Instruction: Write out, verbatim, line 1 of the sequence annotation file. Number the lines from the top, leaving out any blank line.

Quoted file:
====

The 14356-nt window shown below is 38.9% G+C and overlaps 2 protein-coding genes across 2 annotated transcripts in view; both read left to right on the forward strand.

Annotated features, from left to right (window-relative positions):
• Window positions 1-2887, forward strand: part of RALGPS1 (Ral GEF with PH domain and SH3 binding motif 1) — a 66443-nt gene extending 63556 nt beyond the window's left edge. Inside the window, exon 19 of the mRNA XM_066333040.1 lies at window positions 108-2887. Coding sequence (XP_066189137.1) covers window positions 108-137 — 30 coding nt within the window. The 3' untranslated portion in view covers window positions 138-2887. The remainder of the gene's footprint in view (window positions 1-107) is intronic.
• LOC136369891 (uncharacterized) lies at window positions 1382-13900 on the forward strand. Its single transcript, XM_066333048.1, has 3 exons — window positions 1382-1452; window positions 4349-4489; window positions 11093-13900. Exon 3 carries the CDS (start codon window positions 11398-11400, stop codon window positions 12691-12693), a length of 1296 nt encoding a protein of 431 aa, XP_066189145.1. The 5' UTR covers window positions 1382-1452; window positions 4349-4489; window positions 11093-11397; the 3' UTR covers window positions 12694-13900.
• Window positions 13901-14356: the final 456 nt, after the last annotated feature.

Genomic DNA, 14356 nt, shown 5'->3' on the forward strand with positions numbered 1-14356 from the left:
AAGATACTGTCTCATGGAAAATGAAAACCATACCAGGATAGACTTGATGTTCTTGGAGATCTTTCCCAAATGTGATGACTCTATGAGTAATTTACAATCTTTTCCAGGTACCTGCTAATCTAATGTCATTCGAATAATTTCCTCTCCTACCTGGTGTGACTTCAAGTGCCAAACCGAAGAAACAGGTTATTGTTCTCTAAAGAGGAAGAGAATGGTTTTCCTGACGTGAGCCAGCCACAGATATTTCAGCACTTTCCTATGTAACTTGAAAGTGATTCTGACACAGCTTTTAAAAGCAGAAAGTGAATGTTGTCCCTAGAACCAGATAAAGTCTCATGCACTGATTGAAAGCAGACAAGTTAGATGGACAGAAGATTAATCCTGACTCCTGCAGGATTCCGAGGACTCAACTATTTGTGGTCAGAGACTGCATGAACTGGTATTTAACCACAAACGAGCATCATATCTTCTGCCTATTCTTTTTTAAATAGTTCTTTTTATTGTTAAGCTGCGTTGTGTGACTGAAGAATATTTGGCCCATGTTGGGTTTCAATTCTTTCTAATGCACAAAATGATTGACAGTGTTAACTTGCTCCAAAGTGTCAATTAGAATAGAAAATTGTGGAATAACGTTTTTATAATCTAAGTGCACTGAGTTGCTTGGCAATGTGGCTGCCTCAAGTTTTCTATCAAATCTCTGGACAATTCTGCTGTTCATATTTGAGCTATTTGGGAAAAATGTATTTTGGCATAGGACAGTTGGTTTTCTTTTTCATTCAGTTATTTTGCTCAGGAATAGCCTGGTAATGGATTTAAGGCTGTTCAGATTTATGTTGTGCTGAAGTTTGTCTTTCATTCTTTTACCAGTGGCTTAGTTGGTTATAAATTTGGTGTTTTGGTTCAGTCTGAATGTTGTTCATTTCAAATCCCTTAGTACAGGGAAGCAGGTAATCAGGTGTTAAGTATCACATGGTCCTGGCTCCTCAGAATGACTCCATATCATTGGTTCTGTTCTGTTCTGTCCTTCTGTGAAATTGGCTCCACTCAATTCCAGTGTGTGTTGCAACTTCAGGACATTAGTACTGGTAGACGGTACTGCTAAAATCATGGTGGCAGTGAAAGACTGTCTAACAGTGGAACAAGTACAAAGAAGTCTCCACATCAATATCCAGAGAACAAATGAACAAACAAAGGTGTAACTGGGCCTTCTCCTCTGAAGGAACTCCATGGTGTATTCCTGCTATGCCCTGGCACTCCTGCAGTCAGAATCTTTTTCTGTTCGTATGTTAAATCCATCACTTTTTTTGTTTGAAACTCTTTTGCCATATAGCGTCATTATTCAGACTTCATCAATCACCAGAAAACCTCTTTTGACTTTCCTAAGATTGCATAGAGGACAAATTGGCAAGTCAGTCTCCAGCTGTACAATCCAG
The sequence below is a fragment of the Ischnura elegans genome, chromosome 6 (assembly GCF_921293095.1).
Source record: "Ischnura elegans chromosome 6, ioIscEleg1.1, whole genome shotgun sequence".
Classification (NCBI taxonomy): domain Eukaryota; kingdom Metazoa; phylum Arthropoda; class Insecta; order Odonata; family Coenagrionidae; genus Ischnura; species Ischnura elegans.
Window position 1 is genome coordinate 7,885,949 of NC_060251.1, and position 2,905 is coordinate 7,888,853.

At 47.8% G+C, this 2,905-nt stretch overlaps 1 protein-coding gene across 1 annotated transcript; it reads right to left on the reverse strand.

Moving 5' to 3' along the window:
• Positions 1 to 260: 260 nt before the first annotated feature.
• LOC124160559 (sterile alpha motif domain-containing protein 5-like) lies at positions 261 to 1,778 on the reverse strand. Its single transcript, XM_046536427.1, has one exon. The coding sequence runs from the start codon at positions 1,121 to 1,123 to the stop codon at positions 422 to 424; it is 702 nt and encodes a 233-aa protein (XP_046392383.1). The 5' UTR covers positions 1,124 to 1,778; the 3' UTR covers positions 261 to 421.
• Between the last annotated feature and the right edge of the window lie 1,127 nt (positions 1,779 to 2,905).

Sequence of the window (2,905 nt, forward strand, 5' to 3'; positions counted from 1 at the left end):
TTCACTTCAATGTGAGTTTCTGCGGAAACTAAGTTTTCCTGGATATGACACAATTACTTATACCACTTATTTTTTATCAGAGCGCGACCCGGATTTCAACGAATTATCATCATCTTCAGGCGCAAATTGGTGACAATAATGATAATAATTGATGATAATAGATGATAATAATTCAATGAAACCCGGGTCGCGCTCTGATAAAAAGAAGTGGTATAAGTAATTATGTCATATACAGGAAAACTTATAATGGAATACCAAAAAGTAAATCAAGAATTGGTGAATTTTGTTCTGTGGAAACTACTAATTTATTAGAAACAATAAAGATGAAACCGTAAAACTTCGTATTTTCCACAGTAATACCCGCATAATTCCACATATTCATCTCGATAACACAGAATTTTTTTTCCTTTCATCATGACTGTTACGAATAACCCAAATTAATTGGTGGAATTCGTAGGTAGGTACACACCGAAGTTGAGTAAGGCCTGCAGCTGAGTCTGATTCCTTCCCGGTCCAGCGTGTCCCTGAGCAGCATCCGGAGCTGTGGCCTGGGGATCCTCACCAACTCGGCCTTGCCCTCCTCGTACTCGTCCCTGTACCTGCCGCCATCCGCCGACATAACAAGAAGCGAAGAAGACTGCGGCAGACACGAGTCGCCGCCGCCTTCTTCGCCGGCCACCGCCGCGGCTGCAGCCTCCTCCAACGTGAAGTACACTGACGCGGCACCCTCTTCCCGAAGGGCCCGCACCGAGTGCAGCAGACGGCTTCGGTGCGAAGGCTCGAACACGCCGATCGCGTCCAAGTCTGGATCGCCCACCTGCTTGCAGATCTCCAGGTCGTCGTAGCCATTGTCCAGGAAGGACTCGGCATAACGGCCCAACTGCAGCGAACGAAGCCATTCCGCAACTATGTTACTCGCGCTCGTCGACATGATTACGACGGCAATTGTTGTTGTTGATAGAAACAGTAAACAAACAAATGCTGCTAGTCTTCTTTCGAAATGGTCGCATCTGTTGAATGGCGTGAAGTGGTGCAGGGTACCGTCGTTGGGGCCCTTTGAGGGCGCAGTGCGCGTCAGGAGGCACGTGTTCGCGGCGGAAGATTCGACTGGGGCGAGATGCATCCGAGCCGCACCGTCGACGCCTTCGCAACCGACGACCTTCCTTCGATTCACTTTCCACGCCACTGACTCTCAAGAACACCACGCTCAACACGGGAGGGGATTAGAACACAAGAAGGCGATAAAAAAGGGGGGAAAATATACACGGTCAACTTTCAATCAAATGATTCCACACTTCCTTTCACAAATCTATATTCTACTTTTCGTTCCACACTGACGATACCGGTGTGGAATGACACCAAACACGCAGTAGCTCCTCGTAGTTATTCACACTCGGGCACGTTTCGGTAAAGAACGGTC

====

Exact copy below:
The 14356-nt window shown below is 38.9% G+C and overlaps 2 protein-coding genes across 2 annotated transcripts in view; both read left to right on the forward strand.